Stages Of Alzheimer’s

stages of alzheimers

The stages of Alzheimer’s disease vary from person to person. In the early stages, the person retains functional abilities, including the ability to talk and remember things. However, as the disease progresses, they need constant care, including assistance with everyday activities. By the time they reach stage seven, they can’t sit up or stand independently, and they may not have the ability to speak or respond to their environment.

The second stage of Alzheimer’s disease is marked by a decline in memory. In this stage, a person may forget basic information such as their name or home address. They may also forget appointments. However, these changes in thinking may not be noticed by others, and they can often be confused with normal age-related forgetfulness.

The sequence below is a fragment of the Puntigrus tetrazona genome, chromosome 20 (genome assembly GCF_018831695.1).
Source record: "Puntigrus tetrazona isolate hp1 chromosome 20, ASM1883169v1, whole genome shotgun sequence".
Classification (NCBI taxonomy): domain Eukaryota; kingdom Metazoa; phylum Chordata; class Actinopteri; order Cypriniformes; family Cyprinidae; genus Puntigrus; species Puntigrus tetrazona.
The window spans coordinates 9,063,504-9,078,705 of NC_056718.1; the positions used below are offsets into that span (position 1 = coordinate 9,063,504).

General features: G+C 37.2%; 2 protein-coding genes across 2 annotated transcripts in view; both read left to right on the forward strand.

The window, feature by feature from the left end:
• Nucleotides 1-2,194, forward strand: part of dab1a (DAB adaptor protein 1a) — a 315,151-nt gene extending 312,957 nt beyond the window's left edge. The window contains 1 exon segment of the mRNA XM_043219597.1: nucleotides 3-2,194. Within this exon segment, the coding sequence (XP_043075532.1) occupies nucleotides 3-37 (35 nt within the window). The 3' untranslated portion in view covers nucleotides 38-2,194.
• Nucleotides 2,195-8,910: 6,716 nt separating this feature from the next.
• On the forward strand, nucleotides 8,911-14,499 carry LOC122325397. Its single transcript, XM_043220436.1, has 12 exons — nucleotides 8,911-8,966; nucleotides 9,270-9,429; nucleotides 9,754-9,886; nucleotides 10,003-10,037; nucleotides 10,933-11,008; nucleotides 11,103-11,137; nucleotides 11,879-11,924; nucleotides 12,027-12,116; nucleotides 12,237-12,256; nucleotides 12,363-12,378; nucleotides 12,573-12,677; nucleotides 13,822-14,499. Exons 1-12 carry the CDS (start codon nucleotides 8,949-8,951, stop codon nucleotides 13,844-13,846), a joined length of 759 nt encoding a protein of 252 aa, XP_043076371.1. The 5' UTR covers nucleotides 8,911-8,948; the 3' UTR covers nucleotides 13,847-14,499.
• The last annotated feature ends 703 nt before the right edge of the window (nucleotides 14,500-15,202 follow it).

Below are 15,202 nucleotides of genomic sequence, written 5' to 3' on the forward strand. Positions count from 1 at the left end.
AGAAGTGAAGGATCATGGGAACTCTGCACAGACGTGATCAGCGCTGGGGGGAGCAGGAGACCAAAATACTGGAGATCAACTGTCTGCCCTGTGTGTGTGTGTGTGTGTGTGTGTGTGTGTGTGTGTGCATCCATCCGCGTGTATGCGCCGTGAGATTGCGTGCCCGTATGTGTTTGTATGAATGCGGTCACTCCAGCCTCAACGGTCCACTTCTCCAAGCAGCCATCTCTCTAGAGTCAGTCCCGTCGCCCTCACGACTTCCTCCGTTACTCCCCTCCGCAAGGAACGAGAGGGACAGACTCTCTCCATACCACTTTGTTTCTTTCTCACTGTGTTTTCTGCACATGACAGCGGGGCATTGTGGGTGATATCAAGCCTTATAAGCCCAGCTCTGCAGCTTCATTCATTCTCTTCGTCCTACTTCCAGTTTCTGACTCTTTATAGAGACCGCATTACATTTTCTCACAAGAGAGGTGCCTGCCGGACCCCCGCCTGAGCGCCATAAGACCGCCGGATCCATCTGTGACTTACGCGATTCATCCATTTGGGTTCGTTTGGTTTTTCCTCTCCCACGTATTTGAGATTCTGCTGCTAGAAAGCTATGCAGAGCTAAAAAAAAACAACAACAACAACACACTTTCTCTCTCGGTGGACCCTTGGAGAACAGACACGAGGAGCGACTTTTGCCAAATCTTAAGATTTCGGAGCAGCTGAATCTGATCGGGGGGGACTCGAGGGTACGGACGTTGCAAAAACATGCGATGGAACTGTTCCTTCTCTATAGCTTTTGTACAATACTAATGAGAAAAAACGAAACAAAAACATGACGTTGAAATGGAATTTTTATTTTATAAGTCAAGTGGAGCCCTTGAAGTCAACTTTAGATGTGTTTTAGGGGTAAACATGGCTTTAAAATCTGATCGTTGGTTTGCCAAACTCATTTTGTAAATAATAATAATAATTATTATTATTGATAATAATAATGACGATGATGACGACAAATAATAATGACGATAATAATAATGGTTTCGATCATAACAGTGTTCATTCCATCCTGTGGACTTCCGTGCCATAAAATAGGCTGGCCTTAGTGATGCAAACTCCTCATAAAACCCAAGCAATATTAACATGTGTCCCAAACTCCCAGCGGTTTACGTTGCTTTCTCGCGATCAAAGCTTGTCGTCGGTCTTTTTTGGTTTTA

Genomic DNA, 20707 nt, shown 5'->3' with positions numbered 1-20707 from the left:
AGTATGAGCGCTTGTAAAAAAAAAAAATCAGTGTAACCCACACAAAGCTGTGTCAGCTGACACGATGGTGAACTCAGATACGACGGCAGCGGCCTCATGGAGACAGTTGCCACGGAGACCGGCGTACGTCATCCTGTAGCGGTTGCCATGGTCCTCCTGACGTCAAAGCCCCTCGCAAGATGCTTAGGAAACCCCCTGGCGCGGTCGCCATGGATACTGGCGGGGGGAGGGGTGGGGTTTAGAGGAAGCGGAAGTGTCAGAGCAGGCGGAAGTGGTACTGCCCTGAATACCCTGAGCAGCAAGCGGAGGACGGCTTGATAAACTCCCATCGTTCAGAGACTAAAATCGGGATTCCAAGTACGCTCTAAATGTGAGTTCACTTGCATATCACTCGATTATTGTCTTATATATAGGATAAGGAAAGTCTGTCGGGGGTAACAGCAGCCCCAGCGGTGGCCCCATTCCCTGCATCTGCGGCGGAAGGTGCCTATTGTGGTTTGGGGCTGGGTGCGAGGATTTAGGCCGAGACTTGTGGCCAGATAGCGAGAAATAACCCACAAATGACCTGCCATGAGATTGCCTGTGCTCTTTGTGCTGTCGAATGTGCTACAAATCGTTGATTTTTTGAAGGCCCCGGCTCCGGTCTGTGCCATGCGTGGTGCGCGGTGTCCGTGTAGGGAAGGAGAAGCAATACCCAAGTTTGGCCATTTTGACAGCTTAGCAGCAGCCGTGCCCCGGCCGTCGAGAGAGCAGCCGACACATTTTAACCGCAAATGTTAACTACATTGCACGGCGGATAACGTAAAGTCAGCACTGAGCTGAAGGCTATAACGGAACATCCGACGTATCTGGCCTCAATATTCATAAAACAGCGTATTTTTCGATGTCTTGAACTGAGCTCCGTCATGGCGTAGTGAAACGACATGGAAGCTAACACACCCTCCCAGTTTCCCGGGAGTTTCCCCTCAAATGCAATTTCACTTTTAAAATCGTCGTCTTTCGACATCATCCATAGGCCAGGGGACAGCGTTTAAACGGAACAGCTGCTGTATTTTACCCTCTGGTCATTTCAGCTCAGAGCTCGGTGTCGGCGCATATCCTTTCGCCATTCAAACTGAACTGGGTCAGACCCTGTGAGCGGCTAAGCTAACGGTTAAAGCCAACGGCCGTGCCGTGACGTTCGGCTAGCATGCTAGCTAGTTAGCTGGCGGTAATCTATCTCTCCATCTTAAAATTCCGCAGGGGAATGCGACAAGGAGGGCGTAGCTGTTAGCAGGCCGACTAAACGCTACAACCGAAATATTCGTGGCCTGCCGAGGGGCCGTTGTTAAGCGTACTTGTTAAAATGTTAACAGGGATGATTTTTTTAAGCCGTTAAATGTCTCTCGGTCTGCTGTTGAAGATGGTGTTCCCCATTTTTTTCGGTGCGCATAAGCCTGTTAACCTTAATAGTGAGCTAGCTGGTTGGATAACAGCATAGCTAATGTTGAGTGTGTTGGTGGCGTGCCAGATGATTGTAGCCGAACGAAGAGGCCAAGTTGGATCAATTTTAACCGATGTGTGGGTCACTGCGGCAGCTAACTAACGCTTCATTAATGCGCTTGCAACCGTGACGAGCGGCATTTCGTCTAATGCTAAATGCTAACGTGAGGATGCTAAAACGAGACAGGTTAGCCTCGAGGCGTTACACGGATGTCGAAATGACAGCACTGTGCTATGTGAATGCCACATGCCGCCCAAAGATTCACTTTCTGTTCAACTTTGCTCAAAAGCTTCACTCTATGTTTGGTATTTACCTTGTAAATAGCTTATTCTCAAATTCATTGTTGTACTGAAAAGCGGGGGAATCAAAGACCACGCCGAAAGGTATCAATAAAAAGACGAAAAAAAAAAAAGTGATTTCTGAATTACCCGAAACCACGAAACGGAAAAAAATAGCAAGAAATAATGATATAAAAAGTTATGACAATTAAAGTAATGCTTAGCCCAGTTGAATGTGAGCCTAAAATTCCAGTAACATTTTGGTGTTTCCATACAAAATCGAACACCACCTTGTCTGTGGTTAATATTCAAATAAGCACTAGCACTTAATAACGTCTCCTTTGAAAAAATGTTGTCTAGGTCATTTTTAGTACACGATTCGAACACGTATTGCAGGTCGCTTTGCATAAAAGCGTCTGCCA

Alzheimer’s disease symptoms vary, but in general, it can be categorized into six stages. Stage 1 is characterized by mild cognitive impairment. Patients may still recognize familiar faces and travel to familiar locations. They may also display changes in their personality, including delusional thinking, apathy, or anxiety. By stage two, a person may need help with activities of daily living, including choosing clothes. They may also lose control of their bladder and bowel functions, as well as their sense of humor.

Alzheimer’s disease is a progressive disorder that affects many areas of the brain. It usually develops gradually, affecting many aspects of a person’s life, including memory and thinking. The progression of the disease is not predictable, but the stages can help a family member or healthcare provider make decisions about the best course of action.

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